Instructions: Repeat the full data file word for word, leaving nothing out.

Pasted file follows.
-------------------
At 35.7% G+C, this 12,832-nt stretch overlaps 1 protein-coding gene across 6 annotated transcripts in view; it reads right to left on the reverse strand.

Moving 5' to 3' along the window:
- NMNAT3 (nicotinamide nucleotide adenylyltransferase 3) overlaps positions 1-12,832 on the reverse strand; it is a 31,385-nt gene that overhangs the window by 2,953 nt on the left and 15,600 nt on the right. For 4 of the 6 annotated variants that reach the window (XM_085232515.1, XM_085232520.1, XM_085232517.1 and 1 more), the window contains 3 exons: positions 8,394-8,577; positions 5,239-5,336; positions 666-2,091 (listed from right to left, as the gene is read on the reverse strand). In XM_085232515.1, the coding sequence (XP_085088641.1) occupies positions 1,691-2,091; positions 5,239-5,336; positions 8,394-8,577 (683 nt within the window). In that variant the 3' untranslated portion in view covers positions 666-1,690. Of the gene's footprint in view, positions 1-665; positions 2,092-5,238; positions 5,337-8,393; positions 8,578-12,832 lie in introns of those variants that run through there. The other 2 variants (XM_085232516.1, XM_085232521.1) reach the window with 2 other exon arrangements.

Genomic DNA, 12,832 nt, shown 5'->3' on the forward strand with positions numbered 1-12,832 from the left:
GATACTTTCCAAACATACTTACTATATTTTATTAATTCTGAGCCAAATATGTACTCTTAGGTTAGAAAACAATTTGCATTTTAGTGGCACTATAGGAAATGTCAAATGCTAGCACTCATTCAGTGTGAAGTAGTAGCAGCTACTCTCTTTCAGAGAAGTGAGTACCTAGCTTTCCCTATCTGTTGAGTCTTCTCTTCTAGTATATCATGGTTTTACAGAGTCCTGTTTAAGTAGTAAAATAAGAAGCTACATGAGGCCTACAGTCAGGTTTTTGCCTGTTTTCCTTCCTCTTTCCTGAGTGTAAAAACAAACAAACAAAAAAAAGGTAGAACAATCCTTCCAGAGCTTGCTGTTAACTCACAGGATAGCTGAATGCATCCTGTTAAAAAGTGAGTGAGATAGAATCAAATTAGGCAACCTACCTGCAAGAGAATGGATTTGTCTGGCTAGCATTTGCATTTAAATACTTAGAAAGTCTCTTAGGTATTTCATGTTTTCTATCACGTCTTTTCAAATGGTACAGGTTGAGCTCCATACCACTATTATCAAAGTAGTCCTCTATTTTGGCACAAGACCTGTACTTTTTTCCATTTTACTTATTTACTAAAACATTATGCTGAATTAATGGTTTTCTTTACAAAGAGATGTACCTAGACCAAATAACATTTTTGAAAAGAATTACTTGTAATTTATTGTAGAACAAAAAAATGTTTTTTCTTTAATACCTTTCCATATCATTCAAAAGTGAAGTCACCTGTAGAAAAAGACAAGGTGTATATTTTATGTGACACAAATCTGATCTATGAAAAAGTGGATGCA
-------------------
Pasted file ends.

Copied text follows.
At 35.7% G+C, this 12,832-nt stretch overlaps 1 protein-coding gene across 6 annotated transcripts in view; it reads right to left on the reverse strand.

Moving 5' to 3' along the window:
- NMNAT3 (nicotinamide nucleotide adenylyltransferase 3) overlaps positions 1-12,832 on the reverse strand; it is a 31,385-nt gene that overhangs the window by 2,953 nt on the left and 15,600 nt on the right. For 4 of the 6 annotated variants that reach the window (XM_085232515.1, XM_085232520.1, XM_085232517.1 and 1 more), the window contains 3 exons: positions 8,394-8,577; positions 5,239-5,336; positions 666-2,091 (listed from right to left, as the gene is read on the reverse strand). In XM_085232515.1, the coding sequence (XP_085088641.1) occupies positions 1,691-2,091; positions 5,239-5,336; positions 8,394-8,577 (683 nt within the window). In that variant the 3' untranslated portion in view covers positions 666-1,690. Of the gene's footprint in view, positions 1-665; positions 2,092-5,238; positions 5,337-8,393; positions 8,578-12,832 lie in introns of those variants that run through there. The other 2 variants (XM_085232516.1, XM_085232521.1) reach the window with 2 other exon arrangements.

Genomic DNA, 12,832 nt, shown 5'->3' on the forward strand with positions numbered 1-12,832 from the left:
GATACTTTCCAAACATACTTACTATATTTTATTAATTCTGAGCCAAATATGTACTCTTAGGTTAGAAAACAATTTGCATTTTAGTGGCACTATAGGAAATGTCAAATGCTAGCACTCATTCAGTGTGAAGTAGTAGCAGCTACTCTCTTTCAGAGAAGTGAGTACCTAGCTTTCCCTATCTGTTGAGTCTTCTCTTCTAGTATATCATGGTTTTACAGAGTCCTGTTTAAGTAGTAAAATAAGAAGCTACATGAGGCCTACAGTCAGGTTTTTGCCTGTTTTCCTTCCTCTTTCCTGAGTGTAAAAACAAACAAACAAAAAAAAGGTAGAACAATCCTTCCAGAGCTTGCTGTTAACTCACAGGATAGCTGAATGCATCCTGTTAAAAAGTGAGTGAGATAGAATCAAATTAGGCAACCTACCTGCAAGAGAATGGATTTGTCTGGCTAGCATTTGCATTTAAATACTTAGAAAGTCTCTTAGGTATTTCATGTTTTCTATCACGTCTTTTCAAATGGTACAGGTTGAGCTCCATACCACTATTATCAAAGTAGTCCTCTATTTTGGCACAAGACCTGTACTTTTTTCCATTTTACTTATTTACTAAAACATTATGCTGAATTAATGGTTTTCTTTACAAAGAGATGTACCTAGACCAAATAACATTTTTGAAAAGAATTACTTGTAATTTATTGTAGAACAAAAAAATGTTTTTTCTTTAATACCTTTCCATATCATTCAAAAGTGAAGTCACCTGTAGAAAAAGACAAGGTGTATATTTTATGTGACACAAATCTGATCTATGAAAAAGTGGATGCA